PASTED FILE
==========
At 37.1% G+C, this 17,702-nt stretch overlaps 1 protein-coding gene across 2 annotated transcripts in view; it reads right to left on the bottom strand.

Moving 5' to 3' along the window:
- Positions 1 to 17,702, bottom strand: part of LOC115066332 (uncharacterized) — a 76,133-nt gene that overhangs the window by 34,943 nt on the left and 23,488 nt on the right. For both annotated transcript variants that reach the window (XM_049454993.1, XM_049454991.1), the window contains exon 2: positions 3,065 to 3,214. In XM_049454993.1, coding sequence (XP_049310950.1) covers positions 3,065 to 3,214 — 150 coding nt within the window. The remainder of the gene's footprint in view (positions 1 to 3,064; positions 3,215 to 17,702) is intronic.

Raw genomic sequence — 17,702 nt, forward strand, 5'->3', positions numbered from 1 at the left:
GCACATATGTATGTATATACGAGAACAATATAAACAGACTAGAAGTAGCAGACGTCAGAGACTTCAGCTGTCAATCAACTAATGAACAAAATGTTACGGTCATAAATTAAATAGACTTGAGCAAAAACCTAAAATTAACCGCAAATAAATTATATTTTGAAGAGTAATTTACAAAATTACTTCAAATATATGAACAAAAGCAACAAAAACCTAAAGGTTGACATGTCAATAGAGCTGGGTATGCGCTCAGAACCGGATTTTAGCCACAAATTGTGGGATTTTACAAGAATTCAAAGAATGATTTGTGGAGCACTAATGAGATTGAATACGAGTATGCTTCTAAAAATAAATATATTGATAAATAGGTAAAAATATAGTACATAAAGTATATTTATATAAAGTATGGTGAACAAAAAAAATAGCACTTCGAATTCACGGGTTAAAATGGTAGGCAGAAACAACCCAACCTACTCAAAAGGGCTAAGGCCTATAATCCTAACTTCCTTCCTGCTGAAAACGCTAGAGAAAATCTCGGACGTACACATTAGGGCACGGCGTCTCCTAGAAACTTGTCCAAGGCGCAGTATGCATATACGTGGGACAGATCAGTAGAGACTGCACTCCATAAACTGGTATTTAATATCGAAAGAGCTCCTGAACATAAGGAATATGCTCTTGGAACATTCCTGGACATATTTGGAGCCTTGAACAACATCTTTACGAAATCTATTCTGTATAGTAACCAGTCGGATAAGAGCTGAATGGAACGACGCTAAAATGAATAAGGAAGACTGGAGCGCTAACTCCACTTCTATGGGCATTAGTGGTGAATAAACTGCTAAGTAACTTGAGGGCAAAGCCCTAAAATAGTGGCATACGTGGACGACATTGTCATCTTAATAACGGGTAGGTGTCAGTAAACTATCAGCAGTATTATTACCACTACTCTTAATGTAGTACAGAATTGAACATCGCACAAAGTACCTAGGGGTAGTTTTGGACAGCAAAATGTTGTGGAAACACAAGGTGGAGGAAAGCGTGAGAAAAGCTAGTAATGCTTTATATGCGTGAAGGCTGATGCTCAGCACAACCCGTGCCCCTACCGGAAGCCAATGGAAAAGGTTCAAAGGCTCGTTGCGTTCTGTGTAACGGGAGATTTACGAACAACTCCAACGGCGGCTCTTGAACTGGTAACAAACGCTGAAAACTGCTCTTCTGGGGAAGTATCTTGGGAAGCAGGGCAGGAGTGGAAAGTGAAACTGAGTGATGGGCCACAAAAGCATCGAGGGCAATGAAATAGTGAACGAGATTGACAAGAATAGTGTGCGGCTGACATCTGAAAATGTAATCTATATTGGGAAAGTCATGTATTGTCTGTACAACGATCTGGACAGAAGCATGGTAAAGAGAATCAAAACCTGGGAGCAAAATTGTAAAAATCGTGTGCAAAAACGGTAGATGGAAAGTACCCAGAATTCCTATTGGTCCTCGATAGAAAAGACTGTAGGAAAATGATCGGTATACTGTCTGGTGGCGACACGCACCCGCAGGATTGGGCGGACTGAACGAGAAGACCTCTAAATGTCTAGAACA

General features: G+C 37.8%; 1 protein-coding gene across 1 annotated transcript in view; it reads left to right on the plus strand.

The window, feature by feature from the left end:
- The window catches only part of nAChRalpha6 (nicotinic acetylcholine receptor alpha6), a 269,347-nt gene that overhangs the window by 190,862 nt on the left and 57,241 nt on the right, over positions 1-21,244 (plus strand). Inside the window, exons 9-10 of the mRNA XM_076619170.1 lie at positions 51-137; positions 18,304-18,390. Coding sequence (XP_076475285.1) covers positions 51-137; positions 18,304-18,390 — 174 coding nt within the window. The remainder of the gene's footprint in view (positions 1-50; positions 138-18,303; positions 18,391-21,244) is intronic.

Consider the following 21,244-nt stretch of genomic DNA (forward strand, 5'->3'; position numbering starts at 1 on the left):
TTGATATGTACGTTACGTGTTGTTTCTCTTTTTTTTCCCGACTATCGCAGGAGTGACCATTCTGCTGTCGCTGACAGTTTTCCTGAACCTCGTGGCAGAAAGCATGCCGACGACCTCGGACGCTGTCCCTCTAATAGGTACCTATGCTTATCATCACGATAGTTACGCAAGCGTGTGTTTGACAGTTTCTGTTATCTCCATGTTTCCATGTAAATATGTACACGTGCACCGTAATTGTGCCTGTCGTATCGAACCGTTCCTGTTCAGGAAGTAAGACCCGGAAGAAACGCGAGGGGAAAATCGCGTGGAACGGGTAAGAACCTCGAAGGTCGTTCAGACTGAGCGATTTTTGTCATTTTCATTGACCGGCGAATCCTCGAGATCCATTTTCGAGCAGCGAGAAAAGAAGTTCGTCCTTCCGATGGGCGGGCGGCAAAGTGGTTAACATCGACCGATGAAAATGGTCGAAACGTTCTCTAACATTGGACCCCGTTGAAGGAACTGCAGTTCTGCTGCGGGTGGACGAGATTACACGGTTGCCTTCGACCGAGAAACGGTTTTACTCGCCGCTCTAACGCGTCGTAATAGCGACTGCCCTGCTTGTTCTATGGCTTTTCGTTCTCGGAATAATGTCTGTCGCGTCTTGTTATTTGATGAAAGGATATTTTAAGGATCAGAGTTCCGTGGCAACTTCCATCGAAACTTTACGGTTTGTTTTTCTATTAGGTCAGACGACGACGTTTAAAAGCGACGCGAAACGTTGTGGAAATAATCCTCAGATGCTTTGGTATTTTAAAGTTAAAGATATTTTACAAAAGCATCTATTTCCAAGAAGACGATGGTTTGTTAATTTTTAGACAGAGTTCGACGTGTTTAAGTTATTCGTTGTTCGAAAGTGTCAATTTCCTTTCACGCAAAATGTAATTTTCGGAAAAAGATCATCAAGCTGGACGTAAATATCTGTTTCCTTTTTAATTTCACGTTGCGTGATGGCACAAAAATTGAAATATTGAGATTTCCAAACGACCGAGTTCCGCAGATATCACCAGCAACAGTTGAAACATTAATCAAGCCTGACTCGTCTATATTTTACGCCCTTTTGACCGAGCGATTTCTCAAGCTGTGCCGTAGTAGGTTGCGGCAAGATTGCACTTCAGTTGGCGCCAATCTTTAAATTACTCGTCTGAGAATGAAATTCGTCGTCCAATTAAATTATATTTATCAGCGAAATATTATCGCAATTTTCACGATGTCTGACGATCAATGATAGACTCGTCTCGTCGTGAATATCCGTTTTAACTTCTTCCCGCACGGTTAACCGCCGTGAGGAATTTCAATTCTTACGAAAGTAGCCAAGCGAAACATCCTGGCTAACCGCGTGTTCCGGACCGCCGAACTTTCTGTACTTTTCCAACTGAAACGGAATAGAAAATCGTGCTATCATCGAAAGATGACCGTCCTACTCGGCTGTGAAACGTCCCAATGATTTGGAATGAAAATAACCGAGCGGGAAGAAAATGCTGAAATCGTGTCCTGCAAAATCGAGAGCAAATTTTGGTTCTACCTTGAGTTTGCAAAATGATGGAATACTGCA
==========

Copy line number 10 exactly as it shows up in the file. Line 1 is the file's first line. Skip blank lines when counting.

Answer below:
TTGATATGTACGTTACGTGTTGTTTCTCTTTTTTTTCCCGACTATCGCAGGAGTGACCATTCTGCTGTCGCTGACAGTTTTCCTGAACCTCGTGGCAGAAAGCATGCCGACGACCTCGGACGCTGTCCCTCTAATAGGTACCTATGCTTATCATCACGATAGTTACGCAAGCGTGTGTTTGACAGTTTCTGTTATCTCCATGTTTCCATGTAAATATGTACACGTGCACCGTAATTGTGCCTGTCGTATCGAACCGTTCCTGTTCAGGAAGTAAGACCCGGAAGAAACGCGAGGGGAAAATCGCGTGGAACGGGTAAGAACCTCGAAGGTCGTTCAGACTGAGCGATTTTTGTCATTTTCATTGACCGGCGAATCCTCGAGATCCATTTTCGAGCAGCGAGAAAAGAAGTTCGTCCTTCCGATGGGCGGGCGGCAAAGTGGTTAACATCGACCGATGAAAATGGTCGAAACGTTCTCTAACATTGGACCCCGTTGAAGGAACTGCAGTTCTGCTGCGGGTGGACGAGATTACACGGTTGCCTTCGACCGAGAAACGGTTTTACTCGCCGCTCTAACGCGTCGTAATAGCGACTGCCCTGCTTGTTCTATGGCTTTTCGTTCTCGGAATAATGTCTGTCGCGTCTTGTTATTTGATGAAAGGATATTTTAAGGATCAGAGTTCCGTGGCAACTTCCATCGAAACTTTACGGTTTGTTTTTCTATTAGGTCAGACGACGACGTTTAAAAGCGACGCGAAACGTTGTGGAAATAATCCTCAGATGCTTTGGTATTTTAAAGTTAAAGATATTTTACAAAAGCATCTATTTCCAAGAAGACGATGGTTTGTTAATTTTTAGACAGAGTTCGACGTGTTTAAGTTATTCGTTGTTCGAAAGTGTCAATTTCCTTTCACGCAAAATGTAATTTTCGGAAAAAGATCATCAAGCTGGACGTAAATATCTGTTTCCTTTTTAATTTCACGTTGCGTGATGGCACAAAAATTGAAATATTGAGATTTCCAAACGACCGAGTTCCGCAGATATCACCAGCAACAGTTGAAACATTAATCAAGCCTGACTCGTCTATATTTTACGCCCTTTTGACCGAGCGATTTCTCAAGCTGTGCCGTAGTAGGTTGCGGCAAGATTGCACTTCAGTTGGCGCCAATCTTTAAATTACTCGTCTGAGAATGAAATTCGTCGTCCAATTAAATTATATTTATCAGCGAAATATTATCGCAATTTTCACGATGTCTGACGATCAATGATAGACTCGTCTCGTCGTGAATATCCGTTTTAACTTCTTCCCGCACGGTTAACCGCCGTGAGGAATTTCAATTCTTACGAAAGTAGCCAAGCGAAACATCCTGGCTAACCGCGTGTTCCGGACCGCCGAACTTTCTGTACTTTTCCAACTGAAACGGAATAGAAAATCGTGCTATCATCGAAAGATGACCGTCCTACTCGGCTGTGAAACGTCCCAATGATTTGGAATGAAAATAACCGAGCGGGAAGAAAATGCTGAAATCGTGTCCTGCAAAATCGAGAGCAAATTTTGGTTCTACCTTGAGTTTGCAAAATGATGGAATACTGCA